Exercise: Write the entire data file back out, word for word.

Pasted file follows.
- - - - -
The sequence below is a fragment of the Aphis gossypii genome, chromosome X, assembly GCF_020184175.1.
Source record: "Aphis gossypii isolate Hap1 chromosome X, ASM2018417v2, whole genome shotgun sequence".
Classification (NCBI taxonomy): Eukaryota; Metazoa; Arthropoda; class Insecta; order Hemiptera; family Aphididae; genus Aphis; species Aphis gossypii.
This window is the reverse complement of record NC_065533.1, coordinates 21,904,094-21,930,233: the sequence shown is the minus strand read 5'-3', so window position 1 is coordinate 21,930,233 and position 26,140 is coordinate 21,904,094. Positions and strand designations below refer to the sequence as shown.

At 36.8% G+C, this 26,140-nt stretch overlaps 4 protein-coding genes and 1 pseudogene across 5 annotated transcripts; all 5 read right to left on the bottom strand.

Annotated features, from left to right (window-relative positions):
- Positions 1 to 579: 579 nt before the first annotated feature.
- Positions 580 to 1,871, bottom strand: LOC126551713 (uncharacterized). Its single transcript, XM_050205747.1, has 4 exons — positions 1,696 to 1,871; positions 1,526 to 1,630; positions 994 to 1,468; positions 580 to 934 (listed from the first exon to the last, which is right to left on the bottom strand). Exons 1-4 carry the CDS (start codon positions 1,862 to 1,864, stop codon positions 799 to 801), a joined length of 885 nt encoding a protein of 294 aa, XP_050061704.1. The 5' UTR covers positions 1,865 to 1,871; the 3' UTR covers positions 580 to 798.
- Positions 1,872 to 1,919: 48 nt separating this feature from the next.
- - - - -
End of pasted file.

The sequence below is a fragment of the Aphis gossypii genome, chromosome X, assembly GCF_020184175.1.
Source record: "Aphis gossypii isolate Hap1 chromosome X, ASM2018417v2, whole genome shotgun sequence".
Classification (NCBI taxonomy): Eukaryota; Metazoa; Arthropoda; class Insecta; order Hemiptera; family Aphididae; genus Aphis; species Aphis gossypii.
This window is the reverse complement of record NC_065533.1, coordinates 21,904,094-21,930,233: the sequence shown is the minus strand read 5'-3', so window position 1 is coordinate 21,930,233 and position 26,140 is coordinate 21,904,094. Positions and strand designations below refer to the sequence as shown.

At 36.8% G+C, this 26,140-nt stretch overlaps 4 protein-coding genes and 1 pseudogene across 5 annotated transcripts; all 5 read right to left on the bottom strand.

Annotated features, from left to right (window-relative positions):
- Positions 1 to 579: 579 nt before the first annotated feature.
- Positions 580 to 1,871, bottom strand: LOC126551713 (uncharacterized). Its single transcript, XM_050205747.1, has 4 exons — positions 1,696 to 1,871; positions 1,526 to 1,630; positions 994 to 1,468; positions 580 to 934 (listed from the first exon to the last, which is right to left on the bottom strand). Exons 1-4 carry the CDS (start codon positions 1,862 to 1,864, stop codon positions 799 to 801), a joined length of 885 nt encoding a protein of 294 aa, XP_050061704.1. The 5' UTR covers positions 1,865 to 1,871; the 3' UTR covers positions 580 to 798.
- Positions 1,872 to 1,919: 48 nt separating this feature from the next.